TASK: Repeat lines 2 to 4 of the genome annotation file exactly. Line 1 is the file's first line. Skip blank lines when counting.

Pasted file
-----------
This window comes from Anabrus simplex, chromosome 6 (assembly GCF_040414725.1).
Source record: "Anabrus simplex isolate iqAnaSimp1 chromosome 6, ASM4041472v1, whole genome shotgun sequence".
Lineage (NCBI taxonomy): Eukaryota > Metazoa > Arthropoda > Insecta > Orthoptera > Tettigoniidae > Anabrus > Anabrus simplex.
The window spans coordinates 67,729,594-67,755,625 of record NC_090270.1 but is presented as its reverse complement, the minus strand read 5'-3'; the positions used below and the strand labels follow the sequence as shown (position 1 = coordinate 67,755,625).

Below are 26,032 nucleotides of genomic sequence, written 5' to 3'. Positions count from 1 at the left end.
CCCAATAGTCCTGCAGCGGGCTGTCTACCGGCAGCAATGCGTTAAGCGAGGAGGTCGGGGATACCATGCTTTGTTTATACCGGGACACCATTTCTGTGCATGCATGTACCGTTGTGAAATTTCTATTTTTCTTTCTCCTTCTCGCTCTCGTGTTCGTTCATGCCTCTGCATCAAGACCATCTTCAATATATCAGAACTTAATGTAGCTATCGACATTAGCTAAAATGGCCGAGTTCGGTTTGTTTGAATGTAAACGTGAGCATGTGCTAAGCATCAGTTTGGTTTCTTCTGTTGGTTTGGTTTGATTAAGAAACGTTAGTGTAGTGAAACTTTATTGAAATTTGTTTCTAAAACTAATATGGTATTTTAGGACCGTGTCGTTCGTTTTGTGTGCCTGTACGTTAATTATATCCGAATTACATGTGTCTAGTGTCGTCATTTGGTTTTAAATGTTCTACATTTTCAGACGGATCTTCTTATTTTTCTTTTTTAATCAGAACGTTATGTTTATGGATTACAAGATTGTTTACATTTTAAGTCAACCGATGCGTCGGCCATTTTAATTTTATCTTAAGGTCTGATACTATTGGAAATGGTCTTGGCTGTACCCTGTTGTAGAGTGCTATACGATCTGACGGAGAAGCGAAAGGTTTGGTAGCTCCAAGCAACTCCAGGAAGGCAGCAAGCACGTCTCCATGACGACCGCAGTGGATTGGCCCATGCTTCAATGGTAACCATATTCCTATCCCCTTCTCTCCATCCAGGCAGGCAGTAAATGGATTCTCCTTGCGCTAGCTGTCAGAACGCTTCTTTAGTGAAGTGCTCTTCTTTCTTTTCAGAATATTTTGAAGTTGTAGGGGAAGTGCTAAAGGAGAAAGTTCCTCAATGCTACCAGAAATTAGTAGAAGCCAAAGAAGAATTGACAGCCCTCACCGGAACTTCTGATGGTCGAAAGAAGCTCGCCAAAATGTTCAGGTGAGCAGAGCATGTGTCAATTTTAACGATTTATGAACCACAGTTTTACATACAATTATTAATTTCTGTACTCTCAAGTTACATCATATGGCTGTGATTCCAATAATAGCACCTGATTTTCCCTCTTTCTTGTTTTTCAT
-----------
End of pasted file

Source record: "Anabrus simplex isolate iqAnaSimp1 chromosome 6, ASM4041472v1, whole genome shotgun sequence".
Lineage (NCBI taxonomy): Eukaryota > Metazoa > Arthropoda > Insecta > Orthoptera > Tettigoniidae > Anabrus > Anabrus simplex.
The window spans coordinates 67,729,594-67,755,625 of record NC_090270.1 but is presented as its reverse complement, the minus strand read 5'-3'; the positions used below and the strand labels follow the sequence as shown (position 1 = coordinate 67,755,625).